According to the Turkish Interior Minister, the next 48 hours will be "crucial" to find survivors.
Two days after the 7,8 magnitude earthquake that struck Syria and Turkey at dawn on Monday, the toll continues to rise, now exceeding 9 dead. In the freezing cold, rescuers race to find survivors. According to the Turkish Interior Minister, the next 500 hours will be "crucial".
“Where is the state?”, wonder the inhabitants of Kahramanmaras, a Turkish city and epicenter of the 7,8 magnitude earthquake which shook southern Turkey and northern Syria on Monday, which is only ruins and desolation ⤵️ #AFP #AFPTV pic.twitter.com/WH52FfrJ2I- Agence France-Presse (@afpfr) -
International aid began arriving in Turkey on Tuesday, where national mourning was declared for seven days. The official death toll there currently stands at 6. This is already the worst death toll that Turkey has known since 957, when 1999 people died, including a thousand in Istanbul. In Syria, 17 deaths have been recorded at this stage. The toll is expected to "climb considerably as hundreds of people remain trapped under the rubble", according to the White Helmets (civil protection volunteers) in the rebel areas.
Twenty-three million people are "potentially exposed, including around five million vulnerable people", warned the World Health Organization (WHO).
The first teams of foreign rescue workers arrived on Tuesday. According to Turkish President Recep Tayyip Erdogan, who declared a state of emergency for three months in the ten provinces affected by the earthquake, 45 countries offered their help. The European Union has mobilized 1.185 rescuers and 79 search dogs for Turkey from 19 Member States including France, Germany and Greece. For Syria, the EU is in contact with its humanitarian partners on the ground and funds aid operations.
The appeal launched by the authorities in Damascus, however, was mainly heard by its Russian ally. According to the army, more than 300 Russian soldiers are already on the scene to help the relief.
Ibrahim Najjar, from the organization Open doors, is currently in Aleppo, Syria. He testifies and explains that many churches have opened their doors and are providing shelter and food.
"The situation, especially in the north, is difficult. People are panicking, they have left their homes, they are on the streets, children, babies and the elderly. People cannot return to their homes because of the cracks and damage and people are in a panic I was at home and then the earthquake hit it was horrible we thought it was certain the ceiling would collapse and death was imminent at that time. We rushed to the street and spent the whole night on the street."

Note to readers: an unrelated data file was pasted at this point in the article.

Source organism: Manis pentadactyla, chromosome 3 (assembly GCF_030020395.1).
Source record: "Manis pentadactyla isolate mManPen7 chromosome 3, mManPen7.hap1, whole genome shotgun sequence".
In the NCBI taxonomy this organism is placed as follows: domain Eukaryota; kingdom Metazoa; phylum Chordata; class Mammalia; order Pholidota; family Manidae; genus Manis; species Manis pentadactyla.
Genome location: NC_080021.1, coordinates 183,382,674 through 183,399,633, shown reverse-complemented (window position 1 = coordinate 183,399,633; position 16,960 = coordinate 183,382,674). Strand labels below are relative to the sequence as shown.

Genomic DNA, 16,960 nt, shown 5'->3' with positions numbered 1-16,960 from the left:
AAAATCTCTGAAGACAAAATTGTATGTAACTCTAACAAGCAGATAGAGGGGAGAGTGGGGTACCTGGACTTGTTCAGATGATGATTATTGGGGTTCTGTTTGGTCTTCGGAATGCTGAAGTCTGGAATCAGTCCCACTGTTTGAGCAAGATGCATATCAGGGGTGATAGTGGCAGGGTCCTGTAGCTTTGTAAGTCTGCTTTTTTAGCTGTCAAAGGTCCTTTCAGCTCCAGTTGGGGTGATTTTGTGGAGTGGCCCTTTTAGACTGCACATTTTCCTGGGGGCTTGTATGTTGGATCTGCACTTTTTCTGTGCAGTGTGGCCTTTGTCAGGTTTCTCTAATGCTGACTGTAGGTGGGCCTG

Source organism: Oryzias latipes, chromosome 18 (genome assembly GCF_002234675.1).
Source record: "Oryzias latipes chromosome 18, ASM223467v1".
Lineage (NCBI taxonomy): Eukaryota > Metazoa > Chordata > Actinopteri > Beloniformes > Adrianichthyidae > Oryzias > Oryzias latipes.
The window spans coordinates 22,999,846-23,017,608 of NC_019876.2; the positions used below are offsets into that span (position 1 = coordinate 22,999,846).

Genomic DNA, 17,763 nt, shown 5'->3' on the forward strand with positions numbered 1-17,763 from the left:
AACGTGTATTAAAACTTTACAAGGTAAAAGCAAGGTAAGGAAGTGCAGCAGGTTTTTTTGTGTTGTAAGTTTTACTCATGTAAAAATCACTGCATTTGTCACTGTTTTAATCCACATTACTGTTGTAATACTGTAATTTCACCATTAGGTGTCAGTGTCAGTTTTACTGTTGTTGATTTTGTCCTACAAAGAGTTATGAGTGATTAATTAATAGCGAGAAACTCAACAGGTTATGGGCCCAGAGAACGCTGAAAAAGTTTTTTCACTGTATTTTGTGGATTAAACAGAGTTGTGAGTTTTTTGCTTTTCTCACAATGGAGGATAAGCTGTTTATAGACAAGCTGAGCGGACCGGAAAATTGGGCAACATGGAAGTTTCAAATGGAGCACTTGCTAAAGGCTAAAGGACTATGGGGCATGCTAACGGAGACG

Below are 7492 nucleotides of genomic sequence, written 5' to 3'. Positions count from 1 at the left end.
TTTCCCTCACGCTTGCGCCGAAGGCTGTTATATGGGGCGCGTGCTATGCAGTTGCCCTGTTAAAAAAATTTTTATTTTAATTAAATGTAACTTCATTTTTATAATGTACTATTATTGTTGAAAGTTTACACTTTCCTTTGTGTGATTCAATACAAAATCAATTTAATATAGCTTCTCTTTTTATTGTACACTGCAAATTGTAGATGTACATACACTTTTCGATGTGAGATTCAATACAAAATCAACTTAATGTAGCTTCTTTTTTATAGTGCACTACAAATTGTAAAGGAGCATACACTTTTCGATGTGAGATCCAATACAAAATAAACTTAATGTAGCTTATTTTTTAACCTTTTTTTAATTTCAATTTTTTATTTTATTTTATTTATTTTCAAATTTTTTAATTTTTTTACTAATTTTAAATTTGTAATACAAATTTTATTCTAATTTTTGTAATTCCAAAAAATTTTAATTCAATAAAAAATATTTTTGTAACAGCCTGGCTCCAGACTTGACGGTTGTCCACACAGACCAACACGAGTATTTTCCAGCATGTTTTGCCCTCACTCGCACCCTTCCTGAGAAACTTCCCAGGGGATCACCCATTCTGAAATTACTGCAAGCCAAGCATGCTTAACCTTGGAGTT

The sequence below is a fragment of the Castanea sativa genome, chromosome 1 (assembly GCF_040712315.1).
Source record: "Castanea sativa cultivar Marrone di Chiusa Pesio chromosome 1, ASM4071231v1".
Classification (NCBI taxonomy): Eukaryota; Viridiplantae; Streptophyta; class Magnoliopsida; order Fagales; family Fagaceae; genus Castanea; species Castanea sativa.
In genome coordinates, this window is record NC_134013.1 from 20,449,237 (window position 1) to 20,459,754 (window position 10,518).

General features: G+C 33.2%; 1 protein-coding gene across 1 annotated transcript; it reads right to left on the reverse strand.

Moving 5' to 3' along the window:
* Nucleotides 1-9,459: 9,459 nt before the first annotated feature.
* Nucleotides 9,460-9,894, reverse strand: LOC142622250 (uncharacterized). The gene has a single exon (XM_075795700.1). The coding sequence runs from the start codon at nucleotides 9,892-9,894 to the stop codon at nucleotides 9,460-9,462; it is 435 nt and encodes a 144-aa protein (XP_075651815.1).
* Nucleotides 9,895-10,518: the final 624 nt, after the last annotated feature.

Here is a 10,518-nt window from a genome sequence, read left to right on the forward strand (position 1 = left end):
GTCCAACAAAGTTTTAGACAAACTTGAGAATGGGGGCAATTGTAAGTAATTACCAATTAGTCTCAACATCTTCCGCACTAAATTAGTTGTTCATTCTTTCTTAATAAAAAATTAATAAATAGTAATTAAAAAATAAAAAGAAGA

Martin Leach, Tearfund's regional manager for the Middle East, explains that in Syria, the Orthodox churches are taking over from hospitals that have reached their maximum capacity.
"Buildings have collapsed, houses have collapsed, roads, infrastructure damaged. And don't forget it's the middle of winter, and winter is serious here, it's cold here, it's freezing, it's there's snow on the ground.... They've opened some of their churches as shelters, so people can come and be safe, get warm, have a hot meal and something to drink. also to bring blankets and clothes so that people who have had to escape from their homes have something for the future."
The Chaldean bishop of Aleppo describes the reality on the spot atAgenzia Fides.
"A city of two and a half million inhabitants without electricity, water and heating. It is very cold, the winter is harsh. I see people who remain in the streets, or who lock themselves in their cars. They have scared, they don't know what's going to happen, because it may not be over, and there are rumors that new strong and devastating tremors may be coming."
“Now it is even more important to be close to the people, who are terrified by this earthquake,” he says, “among the many disasters we have experienced, this is one disaster to which, so to speak, we are not used to it. After twelve years of war, a new terrible, mortal and unknown bomb falls on us".
Father Antuan Ilgıt SJ is Vicar Delegate and Chancellor of the Apostolic Vicariate of Anatolia. The courtyard of the cathedral, almost completely collapsed, serves as a refuge. He tells to Vatican News.
“Although our cathedral has almost completely collapsed, the buildings in which the bishop, the sisters and I live are partially usable. And since we have a large courtyard, people have come to take refuge there. Catholics, Orthodox, Armenians, but also many Muslims whom I myself went to invite in the streets to stay with us. We shared and share everything that we have in our kitchens and our fridges. J celebrated Mass almost in the dark and everyone, even if some were not Christians, participated. The night was difficult because it was raining hard and cold, and the continuous shaking was very strong. It was difficult for people to stay outside, but they were also afraid to be inside. Little by little, the news comes about the deaths of neighbors and relatives of our parishioners who lived here in Iskenderun but especially in Antioch. Otestant and his wife would still be under the rubble. They are presumed dead."
MC (with AFP)